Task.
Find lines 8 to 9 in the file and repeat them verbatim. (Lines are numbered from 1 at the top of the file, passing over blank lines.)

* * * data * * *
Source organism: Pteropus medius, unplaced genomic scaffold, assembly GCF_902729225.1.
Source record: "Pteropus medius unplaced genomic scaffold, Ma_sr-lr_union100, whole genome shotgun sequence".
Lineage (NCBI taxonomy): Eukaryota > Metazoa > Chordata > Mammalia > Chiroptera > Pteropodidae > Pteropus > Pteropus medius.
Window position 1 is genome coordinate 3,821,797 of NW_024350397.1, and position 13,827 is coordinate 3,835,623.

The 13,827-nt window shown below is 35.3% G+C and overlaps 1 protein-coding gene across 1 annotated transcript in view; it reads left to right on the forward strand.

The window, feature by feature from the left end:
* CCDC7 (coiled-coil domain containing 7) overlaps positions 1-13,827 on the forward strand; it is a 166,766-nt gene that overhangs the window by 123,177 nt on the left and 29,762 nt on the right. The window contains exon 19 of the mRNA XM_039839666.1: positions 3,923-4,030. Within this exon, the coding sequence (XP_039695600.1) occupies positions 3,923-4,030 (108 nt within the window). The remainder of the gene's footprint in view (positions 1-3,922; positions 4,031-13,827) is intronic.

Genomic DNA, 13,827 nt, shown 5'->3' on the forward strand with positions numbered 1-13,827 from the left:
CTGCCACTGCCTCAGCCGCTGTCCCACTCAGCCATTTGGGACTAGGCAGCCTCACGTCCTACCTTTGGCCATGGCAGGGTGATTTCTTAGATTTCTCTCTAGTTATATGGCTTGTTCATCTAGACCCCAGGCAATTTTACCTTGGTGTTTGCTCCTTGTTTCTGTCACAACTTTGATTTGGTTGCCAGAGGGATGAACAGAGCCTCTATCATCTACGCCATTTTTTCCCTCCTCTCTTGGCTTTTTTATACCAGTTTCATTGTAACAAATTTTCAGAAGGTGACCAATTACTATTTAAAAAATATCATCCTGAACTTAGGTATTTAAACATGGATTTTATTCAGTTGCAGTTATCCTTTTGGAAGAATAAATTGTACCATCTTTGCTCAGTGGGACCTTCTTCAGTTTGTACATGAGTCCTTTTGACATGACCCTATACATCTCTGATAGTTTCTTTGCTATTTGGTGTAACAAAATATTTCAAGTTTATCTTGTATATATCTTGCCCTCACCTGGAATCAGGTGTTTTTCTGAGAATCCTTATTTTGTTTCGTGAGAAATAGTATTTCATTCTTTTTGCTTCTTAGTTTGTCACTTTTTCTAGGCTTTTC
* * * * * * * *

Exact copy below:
Genomic DNA, 13,827 nt, shown 5'->3' on the forward strand with positions numbered 1-13,827 from the left:
CTGCCACTGCCTCAGCCGCTGTCCCACTCAGCCATTTGGGACTAGGCAGCCTCACGTCCTACCTTTGGCCATGGCAGGGTGATTTCTTAGATTTCTCTCTAGTTATATGGCTTGTTCATCTAGACCCCAGGCAATTTTACCTTGGTGTTTGCTCCTTGTTTCTGTCACAACTTTGATTTGGTTGCCAGAGGGATGAACAGAGCCTCTATCATCTACGCCATTTTTTCCCTCCTCTCTTGGCTTTTTTATACCAGTTTCATTGTAACAAATTTTCAGAAGGTGACCAATTACTATTTAAAAAATATCATCCTGAACTTAGGTATTTAAACATGGATTTTATTCAGTTGCAGTTATCCTTTTGGAAGAATAAATTGTACCATCTTTGCTCAGTGGGACCTTCTTCAGTTTGTACATGAGTCCTTTTGACATGACCCTATACATCTCTGATAGTTTCTTTGCTATTTGGTGTAACAAAATATTTCAAGTTTATCTTGTATATATCTTGCCCTCACCTGGAATCAGGTGTTTTTCTGAGAATCCTTATTTTGTTTCGTGAGAAATAGTATTTCATTCTTTTTGCTTCTTAGTTTGTCACTTTTTCTAGGCTTTTC